Navigant Research Blog

Alternative Sales Channels Look to Avoid EV Dealer Woes

— August 25, 2016

EV RefuelingEV sales in the United States continued to climb to new heights in July, and market participants generally agree the growth is despite (not because of) the consumer experience at dealerships. Sales of plug-in hybrids are up a whopping 68% over last July, while battery EV sales are up nearly 51%. This is remarkable considering gasoline is cheaper by 43 cents per gallon than a year ago.

Many consumers have reported that trying to buy an EV is about as enjoyable as a root canal, with many dealers underinformed on charging requirements, local incentives, and even basic EV operating requirements. This frustration goes back than more than 20 years according to EV marketing guru Chelsea Sexton, who worked on GM’s EV1.

“There’s no question that dealers are one of the larger hurdles facing EVs, and that too many automakers are in denial…,” said Sexton, adding, “the only way to improve things is to start with acknowledging things need improving.”

Californian Oasis

The Sierra Club sent volunteers to California and nine other states with zero emission vehicle (ZEV) mandates and published a report highlighting  the challenges in the EV buying experience. The report noted significant differences in dealer support for EVs between the oasis that is California and the rest of the country. According to the Sierra Club, dealers representing car companies with EVs in the ZEV states were 2.5 times more likely not to have an EV on the lot than in California and to have only half as many EVs available to buy per dealership. These figures are likely much worse in the other 40 states, where it’s often easier to find a cheap seat to Hamilton than it is to find an EV.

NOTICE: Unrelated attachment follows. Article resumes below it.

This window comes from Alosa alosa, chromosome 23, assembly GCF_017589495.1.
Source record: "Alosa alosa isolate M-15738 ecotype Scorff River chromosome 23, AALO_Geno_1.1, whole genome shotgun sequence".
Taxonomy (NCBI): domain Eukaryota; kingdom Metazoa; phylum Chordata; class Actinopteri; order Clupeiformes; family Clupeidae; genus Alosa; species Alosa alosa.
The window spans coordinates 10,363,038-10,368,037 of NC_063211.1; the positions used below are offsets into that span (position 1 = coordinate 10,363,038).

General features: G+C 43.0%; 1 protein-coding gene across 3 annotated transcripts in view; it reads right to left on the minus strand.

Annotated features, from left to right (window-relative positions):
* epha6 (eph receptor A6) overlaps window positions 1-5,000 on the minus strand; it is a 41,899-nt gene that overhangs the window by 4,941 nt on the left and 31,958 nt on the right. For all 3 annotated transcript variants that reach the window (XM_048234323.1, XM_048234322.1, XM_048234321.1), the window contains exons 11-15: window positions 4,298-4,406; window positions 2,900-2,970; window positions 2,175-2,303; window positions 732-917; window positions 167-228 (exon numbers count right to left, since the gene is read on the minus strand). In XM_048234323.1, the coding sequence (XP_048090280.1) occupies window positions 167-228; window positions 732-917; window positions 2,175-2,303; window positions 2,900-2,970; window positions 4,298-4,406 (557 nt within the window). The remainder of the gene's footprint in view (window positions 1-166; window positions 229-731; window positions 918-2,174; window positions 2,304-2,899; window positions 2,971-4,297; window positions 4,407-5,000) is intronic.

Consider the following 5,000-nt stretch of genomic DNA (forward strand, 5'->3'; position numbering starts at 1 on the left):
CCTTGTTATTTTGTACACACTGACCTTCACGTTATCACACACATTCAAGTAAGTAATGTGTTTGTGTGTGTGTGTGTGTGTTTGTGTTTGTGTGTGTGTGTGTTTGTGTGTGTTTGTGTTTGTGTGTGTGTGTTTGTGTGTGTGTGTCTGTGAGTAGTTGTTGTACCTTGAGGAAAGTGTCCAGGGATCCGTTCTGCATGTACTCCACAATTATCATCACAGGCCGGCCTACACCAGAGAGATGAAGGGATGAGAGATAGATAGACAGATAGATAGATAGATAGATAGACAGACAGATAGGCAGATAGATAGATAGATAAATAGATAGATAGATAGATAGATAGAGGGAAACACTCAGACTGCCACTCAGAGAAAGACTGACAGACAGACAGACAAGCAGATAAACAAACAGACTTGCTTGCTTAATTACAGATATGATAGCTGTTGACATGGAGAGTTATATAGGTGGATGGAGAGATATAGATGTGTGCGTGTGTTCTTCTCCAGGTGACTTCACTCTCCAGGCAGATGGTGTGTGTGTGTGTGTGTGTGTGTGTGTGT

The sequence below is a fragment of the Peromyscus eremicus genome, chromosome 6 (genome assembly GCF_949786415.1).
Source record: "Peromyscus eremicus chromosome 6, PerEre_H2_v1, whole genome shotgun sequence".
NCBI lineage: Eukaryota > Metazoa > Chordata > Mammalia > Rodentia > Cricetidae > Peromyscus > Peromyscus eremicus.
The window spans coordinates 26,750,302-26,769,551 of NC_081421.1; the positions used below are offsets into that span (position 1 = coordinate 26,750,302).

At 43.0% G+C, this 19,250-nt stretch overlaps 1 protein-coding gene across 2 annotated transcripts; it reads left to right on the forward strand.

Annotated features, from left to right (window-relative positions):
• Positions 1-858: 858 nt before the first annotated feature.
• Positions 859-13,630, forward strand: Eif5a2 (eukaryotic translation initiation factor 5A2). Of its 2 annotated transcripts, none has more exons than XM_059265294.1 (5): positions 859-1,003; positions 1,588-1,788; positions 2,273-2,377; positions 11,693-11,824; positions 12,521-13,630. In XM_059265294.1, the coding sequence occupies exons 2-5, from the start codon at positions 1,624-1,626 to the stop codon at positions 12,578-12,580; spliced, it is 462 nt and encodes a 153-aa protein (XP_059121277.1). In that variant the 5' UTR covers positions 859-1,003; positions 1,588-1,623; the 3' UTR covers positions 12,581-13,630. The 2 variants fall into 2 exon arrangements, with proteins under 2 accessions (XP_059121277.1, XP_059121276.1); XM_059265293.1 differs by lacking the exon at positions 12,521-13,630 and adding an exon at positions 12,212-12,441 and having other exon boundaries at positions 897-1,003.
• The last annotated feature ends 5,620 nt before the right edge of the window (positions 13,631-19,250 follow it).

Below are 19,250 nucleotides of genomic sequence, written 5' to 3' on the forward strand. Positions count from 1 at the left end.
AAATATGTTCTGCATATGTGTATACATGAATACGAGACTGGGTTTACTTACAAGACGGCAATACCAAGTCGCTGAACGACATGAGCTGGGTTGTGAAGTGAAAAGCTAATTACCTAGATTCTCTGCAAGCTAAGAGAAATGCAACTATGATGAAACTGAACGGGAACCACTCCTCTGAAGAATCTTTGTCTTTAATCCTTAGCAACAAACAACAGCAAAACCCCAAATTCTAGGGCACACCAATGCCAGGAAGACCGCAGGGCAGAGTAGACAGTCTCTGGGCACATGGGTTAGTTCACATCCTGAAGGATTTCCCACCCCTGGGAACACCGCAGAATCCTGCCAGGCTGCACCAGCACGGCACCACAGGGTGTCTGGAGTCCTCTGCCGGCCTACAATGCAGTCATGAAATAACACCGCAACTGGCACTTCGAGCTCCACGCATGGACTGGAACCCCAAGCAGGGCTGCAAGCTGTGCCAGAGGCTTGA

According to the Sierra Club report, the most enjoyable place to learn about buying an EV isn’t at a dealership—it’s at one of Tesla Motors’ growing roster of customer experience centers, which scored much higher in the EV buying experience. Navigant Research’s Electric Vehicle Geographic Forecasts report expects that California will be home to 48% of all EVs on the road in the United States in 2016, which is partly due to much greater vehicle availability at dealerships.

A More Positive Experience

Reborn EV startup Karma is setting up a network of eight independent dealers and a flagship customer center. Following Tesla’s lead, Canadian company is looking to create a more positive EV experience by selling EVs from multiple manufacturers through a specialized dealer network. Perhaps it will become the Uber of carselling by turning an often-frustrating consumer experience into a less expensive and more enjoyable time.

Two other approaches to jump-start EV sales with minimal dealer assistance include group buys and putting EVs in ridesharing fleets. Group buy programs, which aggregate companies’ and individuals’ EV purchases and offer a steep discount, have worked well in Northern Colorado for Nissan, tripling EV sales above the national average. A similar program being put together in Montreal has seen more than 2,800 sign up to purchase a LEAF, well ahead of the entire country’s annual LEAF sales.

GM has decided to put many of the first Chevrolet Bolts manufactured into the Lyft rideshare fleet. The thought is that Lyft, in which GM has invested, will greatly expand the number of consumers who are familiar with the Bolt beyond what can be accomplished by dealers. As my colleague Sam Abuelsamid recently wrote, “Getting people to ride in Bolts with Lyft drivers has the potential to provide positive first-hand exposure without having to go to a dealer first.”

Rather than running around the long-standing dealer problem, automakers need to tackle the issue head-on by greatly enhancing dealer education and providing sufficient incentives to make it just as lucrative to sell an EV.

 

Fast EV Charging Ready to Accelerate

— August 3, 2016

EV RefuelingBattery electric vehicles (BEVs) are getting better with each model announced by automakers, with greater driving ranges, better styling, and more features, all at lower costs. The 2016 sales figures indicate that American buyers increasingly prefer going all-electric rather than plug-in hybrid with a gasoline backup.